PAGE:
lesion lesion  /ˈli ʒən/


  1. (n) any localized abnormal structural change in a bodily part
  2. (n) an injury to living tissue (especially an injury involving a cut or break in the skin)


  1. Colon cancer is easily treated, and even cured in some cases, if lesions are caught early.
  2. If the lesion is in a location where surgeons can remove it easily, then he has a good chance of controlling the cancer with additional chemotherapy and radiation.
  3. Patients may take several weeks to investigate the lesions, get biopsies and wait for pathology results, delaying the actual treatment of cancer.



  1. "Over the last few days I have been recovering and I feel less pain," Pirlo told Gazzetta dello Sport. "The situation is encouraging as the lesion has started to heal. I have faith, even though the return will be defined step by step."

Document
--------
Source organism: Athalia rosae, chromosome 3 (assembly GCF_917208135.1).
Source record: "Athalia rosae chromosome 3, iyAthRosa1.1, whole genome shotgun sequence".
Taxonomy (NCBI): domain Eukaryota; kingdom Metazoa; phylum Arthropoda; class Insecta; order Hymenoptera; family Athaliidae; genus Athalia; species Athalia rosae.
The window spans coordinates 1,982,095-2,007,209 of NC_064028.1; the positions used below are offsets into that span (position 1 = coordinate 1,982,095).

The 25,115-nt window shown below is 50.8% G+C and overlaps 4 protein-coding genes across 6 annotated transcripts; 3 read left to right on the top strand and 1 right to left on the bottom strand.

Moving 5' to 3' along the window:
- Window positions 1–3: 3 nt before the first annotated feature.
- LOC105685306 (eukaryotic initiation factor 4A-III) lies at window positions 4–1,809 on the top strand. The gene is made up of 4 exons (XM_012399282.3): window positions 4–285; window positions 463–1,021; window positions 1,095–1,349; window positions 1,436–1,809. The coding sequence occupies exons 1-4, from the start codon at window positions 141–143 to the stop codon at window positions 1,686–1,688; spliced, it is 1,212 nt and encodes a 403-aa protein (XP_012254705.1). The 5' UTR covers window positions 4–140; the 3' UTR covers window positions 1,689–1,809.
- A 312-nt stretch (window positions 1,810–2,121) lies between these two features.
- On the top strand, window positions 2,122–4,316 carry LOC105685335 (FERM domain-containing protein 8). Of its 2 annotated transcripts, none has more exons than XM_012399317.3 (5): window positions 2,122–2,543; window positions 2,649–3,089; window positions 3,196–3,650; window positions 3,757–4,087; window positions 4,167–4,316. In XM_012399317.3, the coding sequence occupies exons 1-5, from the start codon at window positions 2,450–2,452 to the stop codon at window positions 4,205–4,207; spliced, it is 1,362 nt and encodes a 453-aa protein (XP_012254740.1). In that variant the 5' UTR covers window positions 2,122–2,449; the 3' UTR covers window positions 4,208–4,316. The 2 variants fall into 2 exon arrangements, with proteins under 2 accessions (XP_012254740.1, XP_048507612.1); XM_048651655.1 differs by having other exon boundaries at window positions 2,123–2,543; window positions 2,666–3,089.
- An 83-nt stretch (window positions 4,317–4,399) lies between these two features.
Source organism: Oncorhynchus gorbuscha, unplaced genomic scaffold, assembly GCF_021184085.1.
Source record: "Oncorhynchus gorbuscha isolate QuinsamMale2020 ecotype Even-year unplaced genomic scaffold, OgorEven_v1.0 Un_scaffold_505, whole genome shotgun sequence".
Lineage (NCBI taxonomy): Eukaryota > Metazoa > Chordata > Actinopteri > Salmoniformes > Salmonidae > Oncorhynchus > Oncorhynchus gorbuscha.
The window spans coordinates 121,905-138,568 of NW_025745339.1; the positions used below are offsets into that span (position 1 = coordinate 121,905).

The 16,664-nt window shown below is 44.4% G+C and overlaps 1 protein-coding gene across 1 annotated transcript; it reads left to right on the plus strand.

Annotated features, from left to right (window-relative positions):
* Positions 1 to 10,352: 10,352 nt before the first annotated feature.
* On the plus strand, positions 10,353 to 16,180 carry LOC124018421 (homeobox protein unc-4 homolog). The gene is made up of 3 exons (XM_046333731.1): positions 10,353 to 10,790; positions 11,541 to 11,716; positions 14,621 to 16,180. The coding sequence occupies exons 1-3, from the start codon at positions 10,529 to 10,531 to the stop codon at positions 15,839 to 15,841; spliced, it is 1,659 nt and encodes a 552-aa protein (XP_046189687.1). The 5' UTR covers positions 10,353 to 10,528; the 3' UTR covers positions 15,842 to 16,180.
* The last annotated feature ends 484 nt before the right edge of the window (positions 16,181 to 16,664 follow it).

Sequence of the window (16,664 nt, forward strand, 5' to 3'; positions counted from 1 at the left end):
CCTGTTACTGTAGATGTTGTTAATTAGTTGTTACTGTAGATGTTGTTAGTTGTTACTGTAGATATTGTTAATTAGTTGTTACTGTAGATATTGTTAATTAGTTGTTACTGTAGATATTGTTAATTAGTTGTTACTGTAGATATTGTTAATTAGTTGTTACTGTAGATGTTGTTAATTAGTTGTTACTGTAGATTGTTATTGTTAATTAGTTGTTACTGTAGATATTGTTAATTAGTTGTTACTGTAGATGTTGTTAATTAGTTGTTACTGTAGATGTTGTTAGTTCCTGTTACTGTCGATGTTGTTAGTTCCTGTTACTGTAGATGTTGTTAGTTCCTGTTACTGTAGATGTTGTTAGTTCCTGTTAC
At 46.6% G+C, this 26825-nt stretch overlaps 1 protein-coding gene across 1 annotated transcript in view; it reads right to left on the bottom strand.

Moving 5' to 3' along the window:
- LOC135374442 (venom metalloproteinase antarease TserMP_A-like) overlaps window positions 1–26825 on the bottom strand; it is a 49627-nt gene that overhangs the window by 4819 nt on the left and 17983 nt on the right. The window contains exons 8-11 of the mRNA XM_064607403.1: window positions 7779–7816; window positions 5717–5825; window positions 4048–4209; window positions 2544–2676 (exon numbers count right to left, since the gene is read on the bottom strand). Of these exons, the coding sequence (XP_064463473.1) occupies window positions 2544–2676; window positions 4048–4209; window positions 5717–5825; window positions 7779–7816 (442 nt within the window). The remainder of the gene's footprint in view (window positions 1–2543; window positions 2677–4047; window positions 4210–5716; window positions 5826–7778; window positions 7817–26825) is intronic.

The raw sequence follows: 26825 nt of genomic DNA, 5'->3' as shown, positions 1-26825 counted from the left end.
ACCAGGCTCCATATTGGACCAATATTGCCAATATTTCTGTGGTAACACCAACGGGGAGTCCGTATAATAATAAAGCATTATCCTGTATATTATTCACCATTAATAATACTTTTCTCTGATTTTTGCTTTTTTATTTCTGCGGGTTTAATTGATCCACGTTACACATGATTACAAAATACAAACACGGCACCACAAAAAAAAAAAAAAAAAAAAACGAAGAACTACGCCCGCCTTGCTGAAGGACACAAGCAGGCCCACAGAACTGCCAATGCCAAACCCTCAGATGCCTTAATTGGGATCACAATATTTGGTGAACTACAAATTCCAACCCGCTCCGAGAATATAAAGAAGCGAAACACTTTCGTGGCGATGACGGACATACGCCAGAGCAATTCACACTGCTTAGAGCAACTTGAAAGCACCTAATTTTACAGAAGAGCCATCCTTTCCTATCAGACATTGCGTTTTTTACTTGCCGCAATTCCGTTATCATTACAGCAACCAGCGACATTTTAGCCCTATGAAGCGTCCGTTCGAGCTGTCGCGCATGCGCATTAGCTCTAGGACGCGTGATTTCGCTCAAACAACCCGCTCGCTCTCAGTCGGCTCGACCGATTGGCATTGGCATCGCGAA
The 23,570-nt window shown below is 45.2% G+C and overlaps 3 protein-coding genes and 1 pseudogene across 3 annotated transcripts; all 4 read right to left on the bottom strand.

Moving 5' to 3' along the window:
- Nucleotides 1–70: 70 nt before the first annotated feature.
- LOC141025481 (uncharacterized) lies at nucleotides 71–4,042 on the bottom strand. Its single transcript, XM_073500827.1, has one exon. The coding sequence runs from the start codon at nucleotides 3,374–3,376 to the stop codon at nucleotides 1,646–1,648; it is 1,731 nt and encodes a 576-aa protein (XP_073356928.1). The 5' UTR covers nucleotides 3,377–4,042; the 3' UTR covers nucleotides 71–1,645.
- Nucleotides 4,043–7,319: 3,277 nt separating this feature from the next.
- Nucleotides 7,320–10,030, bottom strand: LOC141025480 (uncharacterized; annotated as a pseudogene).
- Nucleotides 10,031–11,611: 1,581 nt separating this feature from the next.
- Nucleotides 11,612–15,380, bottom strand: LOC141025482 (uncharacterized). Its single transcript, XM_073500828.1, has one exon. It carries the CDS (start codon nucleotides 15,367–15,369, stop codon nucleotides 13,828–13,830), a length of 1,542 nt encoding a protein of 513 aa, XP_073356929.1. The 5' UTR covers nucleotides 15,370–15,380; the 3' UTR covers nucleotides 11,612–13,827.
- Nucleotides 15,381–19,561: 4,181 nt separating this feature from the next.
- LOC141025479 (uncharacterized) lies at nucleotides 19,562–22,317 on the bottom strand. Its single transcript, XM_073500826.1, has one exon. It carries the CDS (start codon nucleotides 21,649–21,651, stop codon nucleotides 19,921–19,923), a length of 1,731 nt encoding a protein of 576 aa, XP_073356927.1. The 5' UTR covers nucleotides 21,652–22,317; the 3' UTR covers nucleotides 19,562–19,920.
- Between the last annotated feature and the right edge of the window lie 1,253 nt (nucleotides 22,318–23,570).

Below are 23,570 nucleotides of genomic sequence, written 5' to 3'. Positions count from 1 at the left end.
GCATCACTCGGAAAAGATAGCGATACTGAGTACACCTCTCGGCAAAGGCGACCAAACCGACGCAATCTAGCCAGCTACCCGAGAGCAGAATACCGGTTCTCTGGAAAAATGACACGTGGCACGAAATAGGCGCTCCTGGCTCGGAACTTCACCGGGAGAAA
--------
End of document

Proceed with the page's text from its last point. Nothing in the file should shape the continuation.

on Jun 8, 2010 By: Andrea Pirlo Source: ESPN

  2. "Novalis Tx radiosurgery treatments take from 15 minutes for a single brain lesion to 45 minutes for the simultaneous treatment of multiple brain metastases," said Dr. Johnson. "Lung treatments are taking 25-30 minutes with gating; less time...
    on Sep 17, 2009 By: Samuel Johnson Source: Reuters

  3. "The checkups he had this morning are reassuring", Lyon's coach Claude Puel said on Monday during a press conference. "There is no muscular or bony lesion. It's just a big blow. He will miss the French Cup encounter on Wednesday at Lille and...
    on Mar 2, 2009 By: Claude Puel Source: USA Today

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/ˈtæn dʒə bəl /